Trump threatens GM with ‘big border tax’

Jonathan Oosting, and Melissa Burden
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President-elect Donald Trump on Tuesday threatened General Motors Co. with a “big border tax” on Chevy Cruze cars built in Mexico and imported for sale in the United States.

The Republican businessman has proposed a 35 percent import tariff on Mexican-made vehicles and often targeted Ford Motor Co. during his hard-fought campaign against Democrat Hillary Clinton. He turned his focus on GM in a Tuesday morning tweet.

“General Motors is sending Mexican made model of Chevy Cruze to U.S. car dealers-tax free across border,” he wrote. “Make in U.S.A. or pay big border tax!”

GM builds the compact Cruze sedan at its Lordstown Assembly Plant in northeast Ohio, and builds the Cruze Hatchback in Mexico. The new Cruze hatch for the U.S. market went on sale late last year.

“All Chevrolet Cruze sedans sold in the U.S. are built in GM’s assembly plant in Lordstown, Ohio,” GM said in a statement Tuesday. “GM builds the Chevrolet Cruze hatchback for global markets in Mexico, with a small number sold in the U.S.”

GM has not disclosed how many Cruze Hatchbacks it expects to sell, though it confirmed Tuesday that it sold about 4,500 in the U.S. last year. GM expects to have sold about 189,000 Cruze sedans and hatchbacks in the U.S. in 2016, which would be down sharply from the 226,602 sold in 2015. Final sales results will be released Wednesday.

GM, for a short time in the fall, sent Cruzes built in Mexico to the U.S. to help supplement demand as the Lordstown plant launched a redesigned Cruze sedan, a GM spokesman confirmed. The carmaker will cut the third shift at the Lordstown plant later this month because demand for the compact sedan has fallen.

Trump’s attack on GM is a departure because he focused his complaints about Mexican-made vehicles exclusively on Ford during the presidential campaign.

Ford announced Tuesday it is canceling plans to build a $1.6 billion plant in San Luis Potosi, Mexico, and will invest $700 million at its Flat Rock Assembly Plant, creating 700 new jobs there. Ford had planned to ship production of the compact Focus from the Michigan Assembly Plant in Wayne to the San Luis Potosi plant, which had begun some initial construction, President and CEO Mark Fields told reporters. But the automaker decided that given the decline in small-car sales and with some policy changes proposed by Trump, it would halt that investment and instead build the Focus at its existing Hermosillo plant in Mexico.

Trump spokesman Sean Spicer said in a Tuesday call with reporters, “He’s generally made it clear, whether it’s Carrier or other companies, that he wants to bring American jobs home. He doesn’t want companies in the United States to be able to leave this country and sell back to the U.S., leaving the American worker behind.”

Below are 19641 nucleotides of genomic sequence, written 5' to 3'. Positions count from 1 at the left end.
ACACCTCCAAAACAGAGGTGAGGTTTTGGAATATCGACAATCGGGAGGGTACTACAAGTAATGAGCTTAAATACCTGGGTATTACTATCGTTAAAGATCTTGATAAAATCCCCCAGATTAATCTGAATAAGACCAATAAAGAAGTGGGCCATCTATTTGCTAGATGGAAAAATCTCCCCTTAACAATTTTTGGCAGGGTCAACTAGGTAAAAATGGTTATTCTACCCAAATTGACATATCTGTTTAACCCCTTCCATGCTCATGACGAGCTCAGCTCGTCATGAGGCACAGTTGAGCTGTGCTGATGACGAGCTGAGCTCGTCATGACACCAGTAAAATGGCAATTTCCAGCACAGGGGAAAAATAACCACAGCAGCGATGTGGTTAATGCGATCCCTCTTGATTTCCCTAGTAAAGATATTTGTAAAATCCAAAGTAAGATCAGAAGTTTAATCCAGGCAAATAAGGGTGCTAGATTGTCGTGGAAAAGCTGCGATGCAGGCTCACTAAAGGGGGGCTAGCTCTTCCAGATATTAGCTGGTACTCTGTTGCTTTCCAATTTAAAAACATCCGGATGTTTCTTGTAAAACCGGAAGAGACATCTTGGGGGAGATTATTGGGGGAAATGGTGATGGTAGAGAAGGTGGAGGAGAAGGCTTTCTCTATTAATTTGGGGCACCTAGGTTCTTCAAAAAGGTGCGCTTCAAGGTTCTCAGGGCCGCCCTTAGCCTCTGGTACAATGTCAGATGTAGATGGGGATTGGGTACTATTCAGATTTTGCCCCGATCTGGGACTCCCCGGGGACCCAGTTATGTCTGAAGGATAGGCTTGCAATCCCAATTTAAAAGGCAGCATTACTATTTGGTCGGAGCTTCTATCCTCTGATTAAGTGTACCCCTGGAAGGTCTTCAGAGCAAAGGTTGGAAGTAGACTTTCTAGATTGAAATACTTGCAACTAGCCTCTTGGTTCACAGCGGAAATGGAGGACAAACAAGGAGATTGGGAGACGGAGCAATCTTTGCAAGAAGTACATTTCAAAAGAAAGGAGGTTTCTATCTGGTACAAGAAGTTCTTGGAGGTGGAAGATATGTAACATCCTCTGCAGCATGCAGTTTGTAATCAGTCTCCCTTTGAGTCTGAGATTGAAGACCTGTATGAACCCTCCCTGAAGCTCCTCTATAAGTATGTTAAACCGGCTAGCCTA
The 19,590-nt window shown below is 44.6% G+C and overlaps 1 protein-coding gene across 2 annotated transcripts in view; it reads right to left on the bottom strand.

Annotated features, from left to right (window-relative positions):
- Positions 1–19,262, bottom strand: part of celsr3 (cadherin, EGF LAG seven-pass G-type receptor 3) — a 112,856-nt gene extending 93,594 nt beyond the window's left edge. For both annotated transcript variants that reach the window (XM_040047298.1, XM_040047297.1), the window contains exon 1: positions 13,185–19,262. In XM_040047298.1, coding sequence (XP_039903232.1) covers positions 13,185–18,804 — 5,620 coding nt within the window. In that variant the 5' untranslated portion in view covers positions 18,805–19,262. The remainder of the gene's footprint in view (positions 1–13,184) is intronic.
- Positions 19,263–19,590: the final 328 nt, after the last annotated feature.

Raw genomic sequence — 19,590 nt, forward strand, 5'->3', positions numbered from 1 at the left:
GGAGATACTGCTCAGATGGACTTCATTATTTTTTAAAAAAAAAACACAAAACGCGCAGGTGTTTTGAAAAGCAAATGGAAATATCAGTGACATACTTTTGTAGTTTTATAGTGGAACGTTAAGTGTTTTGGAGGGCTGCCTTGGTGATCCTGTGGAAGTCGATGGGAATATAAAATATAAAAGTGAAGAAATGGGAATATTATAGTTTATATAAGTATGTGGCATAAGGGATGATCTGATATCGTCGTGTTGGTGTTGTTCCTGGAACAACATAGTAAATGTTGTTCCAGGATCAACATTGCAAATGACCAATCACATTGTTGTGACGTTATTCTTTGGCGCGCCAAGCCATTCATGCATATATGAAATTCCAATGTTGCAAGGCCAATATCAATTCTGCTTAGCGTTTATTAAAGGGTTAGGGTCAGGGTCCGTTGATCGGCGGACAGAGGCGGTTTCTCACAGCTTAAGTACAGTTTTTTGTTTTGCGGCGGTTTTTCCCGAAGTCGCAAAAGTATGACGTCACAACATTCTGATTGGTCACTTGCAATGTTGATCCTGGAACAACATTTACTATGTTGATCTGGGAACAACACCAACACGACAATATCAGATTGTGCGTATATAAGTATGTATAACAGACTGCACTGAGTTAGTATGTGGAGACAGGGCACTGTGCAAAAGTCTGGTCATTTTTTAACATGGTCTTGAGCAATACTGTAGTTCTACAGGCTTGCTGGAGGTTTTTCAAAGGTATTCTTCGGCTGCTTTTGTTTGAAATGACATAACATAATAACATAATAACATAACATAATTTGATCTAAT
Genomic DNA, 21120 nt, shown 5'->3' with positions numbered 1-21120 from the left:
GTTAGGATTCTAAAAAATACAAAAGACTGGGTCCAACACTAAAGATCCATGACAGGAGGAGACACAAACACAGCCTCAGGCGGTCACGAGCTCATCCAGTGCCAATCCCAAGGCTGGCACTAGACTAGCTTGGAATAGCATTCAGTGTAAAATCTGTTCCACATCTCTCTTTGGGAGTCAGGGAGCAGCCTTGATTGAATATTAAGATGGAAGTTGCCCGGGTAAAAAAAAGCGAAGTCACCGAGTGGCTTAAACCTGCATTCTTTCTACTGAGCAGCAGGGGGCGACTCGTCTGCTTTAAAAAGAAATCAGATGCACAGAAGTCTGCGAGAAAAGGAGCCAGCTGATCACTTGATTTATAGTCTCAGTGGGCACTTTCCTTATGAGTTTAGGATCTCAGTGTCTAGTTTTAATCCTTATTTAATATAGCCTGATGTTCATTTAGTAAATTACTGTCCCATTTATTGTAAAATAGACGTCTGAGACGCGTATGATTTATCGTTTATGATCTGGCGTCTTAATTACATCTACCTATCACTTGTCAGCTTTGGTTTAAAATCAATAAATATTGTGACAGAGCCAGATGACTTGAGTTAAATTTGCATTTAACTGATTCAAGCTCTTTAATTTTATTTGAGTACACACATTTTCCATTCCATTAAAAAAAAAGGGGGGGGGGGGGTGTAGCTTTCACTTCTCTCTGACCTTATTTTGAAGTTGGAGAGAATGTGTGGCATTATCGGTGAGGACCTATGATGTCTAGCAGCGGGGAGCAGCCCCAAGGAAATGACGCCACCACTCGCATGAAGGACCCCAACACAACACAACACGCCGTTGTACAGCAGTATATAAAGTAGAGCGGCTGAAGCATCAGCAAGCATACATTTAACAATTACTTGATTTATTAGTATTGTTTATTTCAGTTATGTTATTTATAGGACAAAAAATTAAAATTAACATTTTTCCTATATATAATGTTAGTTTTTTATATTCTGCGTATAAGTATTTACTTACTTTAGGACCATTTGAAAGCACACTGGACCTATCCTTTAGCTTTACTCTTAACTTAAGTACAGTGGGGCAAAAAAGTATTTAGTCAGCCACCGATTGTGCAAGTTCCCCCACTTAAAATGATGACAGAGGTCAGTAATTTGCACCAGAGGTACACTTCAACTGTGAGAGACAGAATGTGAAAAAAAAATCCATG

To impose a tariff on Mexican-made cars and trucks, the president-elect would have to withdraw the United States from the North American Free Trade Agreement, which imposes no tariff on vehicles being imported and exported between the U.S., Canada and Mexico. He has said he wants to try to renegotiate the deal before pulling the plug on it.

Imposing a new tariff or increasing existing ones requires congressional approval.

Jack Nerad, executive market analyst for Kelley Blue Book, said Trump’s proposed tariff is likely to be a hard sell with U.S. lawmakers.

“My sense of the infamous Cruze tweet is that Trump is jawboning to try to persuade automakers to keep as much production as possible in the United States,” he said. “Trump can’t impose a 35 percent tariff — or any tariff — without consent of Congress, and a big tariff would be a hard sell in the Republican-controlled Congress.”

GM announced in 2015 that it would begin Cruze production in Mexico, promising a $350 million investment in a manufacturing plant in Ramos Arizpe. The Detroit automaker announced in late 2014 that it would invest $5 billion in Mexico over six years, dating from 2013 to 2018. But it has been mum on the details of those investments, including how much would be spent at each of its four production facilities and which vehicles are tied to those investments.

UAW President Dennis Williams said in a statement Tuesday: “The UAW has long believed that companies that sell in our country should build their products in our country. We are proud of the quality of work in Lordstown with the Cruze sedan and we welcome Ford’s Flat Rock announcement today.”

Trump told The Detroit News in September that his proposed tariff on Mexican-built vehicles and parts could serve as “retribution” against U.S. automakers that move production south of the border. His comments at the time largely focused on Ford.

“Right now, there’s no consequence. They take their factory, they leave, they fire everybody in Michigan … and after they fire everybody, they build cars in a different country and they just sell them to us and there’s no retribution, there’s no consequence that will stop them from leaving,” Trump told The News.

Michigan Gov. Rick Snyder has expressed concern there could be consequences if Trump is too aggressive with some of the state’s and country’s largest trade partners.

“The negative consequence is at what point does it shift from being some real improvements that do make sense, to switching to a trade war that would be devastating for our country (and) also other places around the world,” Snyder told The News last month in a year-end interview.

GM shares were trading up nearly 0.5 percent to $35 after 3:30 p.m. Tuesday.

joosting@detroitnews.com

Staff Writers Melissa Nann Burke and Keith Laing contributed.

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